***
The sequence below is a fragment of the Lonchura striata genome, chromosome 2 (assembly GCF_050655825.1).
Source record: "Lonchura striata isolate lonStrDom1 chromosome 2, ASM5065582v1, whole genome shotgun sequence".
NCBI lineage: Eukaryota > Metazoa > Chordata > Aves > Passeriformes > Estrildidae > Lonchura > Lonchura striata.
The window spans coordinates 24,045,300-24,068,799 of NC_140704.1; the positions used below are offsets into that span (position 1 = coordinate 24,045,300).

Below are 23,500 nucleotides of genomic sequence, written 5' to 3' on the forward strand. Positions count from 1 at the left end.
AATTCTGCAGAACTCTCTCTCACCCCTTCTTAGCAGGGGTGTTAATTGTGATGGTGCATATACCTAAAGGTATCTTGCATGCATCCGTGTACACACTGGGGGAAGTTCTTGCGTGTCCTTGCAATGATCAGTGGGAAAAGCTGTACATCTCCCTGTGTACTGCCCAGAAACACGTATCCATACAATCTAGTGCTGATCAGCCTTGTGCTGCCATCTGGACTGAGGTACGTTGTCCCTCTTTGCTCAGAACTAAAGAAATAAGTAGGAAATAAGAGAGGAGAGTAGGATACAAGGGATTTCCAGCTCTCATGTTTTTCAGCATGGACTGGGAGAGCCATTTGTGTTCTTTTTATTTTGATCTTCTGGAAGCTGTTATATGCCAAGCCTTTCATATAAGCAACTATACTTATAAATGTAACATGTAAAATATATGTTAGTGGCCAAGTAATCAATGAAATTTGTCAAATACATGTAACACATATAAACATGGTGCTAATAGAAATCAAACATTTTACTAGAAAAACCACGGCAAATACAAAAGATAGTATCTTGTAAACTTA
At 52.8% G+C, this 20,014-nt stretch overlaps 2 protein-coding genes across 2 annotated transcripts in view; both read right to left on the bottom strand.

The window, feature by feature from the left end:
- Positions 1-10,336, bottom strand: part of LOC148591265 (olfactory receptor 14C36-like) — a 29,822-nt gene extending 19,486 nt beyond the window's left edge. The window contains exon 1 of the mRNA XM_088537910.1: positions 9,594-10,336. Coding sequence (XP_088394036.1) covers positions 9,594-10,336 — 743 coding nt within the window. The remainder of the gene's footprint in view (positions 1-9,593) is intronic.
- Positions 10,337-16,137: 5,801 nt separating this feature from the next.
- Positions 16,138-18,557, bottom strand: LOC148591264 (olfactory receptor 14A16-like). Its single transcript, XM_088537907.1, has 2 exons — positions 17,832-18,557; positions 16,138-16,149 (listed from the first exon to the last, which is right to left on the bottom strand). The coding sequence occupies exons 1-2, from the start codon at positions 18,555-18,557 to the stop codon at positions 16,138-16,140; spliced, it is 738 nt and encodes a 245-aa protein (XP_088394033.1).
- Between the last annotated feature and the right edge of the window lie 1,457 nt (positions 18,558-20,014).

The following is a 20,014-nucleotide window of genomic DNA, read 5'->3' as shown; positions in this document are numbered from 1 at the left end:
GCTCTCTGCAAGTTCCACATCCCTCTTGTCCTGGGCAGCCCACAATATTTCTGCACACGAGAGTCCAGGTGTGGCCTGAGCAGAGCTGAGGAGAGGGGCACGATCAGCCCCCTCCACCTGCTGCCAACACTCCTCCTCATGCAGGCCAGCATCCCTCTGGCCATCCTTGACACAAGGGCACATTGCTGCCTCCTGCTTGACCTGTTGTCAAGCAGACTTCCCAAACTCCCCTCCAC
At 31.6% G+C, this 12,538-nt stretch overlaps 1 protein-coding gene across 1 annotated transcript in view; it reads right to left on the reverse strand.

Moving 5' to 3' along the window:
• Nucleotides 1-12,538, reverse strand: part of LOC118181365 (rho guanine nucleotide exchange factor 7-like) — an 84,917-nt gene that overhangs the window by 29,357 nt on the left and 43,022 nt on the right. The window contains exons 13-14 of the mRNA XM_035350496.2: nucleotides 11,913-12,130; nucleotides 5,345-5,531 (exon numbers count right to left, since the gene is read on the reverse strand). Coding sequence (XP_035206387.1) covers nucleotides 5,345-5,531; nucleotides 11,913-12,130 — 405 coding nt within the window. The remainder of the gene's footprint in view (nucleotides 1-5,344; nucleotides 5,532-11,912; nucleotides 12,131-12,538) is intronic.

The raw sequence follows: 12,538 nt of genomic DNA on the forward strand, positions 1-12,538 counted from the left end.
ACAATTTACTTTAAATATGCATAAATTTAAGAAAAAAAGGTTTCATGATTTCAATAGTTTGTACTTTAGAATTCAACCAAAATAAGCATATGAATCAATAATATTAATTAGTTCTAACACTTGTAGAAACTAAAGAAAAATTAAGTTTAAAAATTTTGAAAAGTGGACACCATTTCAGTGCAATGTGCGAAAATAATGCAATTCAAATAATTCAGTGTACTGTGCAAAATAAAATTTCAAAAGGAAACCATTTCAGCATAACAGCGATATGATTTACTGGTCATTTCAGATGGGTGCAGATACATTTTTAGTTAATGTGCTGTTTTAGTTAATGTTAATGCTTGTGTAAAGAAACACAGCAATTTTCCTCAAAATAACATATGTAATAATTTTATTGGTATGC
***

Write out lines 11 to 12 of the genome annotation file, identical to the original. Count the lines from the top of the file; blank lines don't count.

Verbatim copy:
- Positions 16,138-18,557, bottom strand: LOC148591264 (olfactory receptor 14A16-like). Its single transcript, XM_088537907.1, has 2 exons — positions 17,832-18,557; positions 16,138-16,149 (listed from the first exon to the last, which is right to left on the bottom strand). The coding sequence occupies exons 1-2, from the start codon at positions 18,555-18,557 to the stop codon at positions 16,138-16,140; spliced, it is 738 nt and encodes a 245-aa protein (XP_088394033.1).
- Between the last annotated feature and the right edge of the window lie 1,457 nt (positions 18,558-20,014).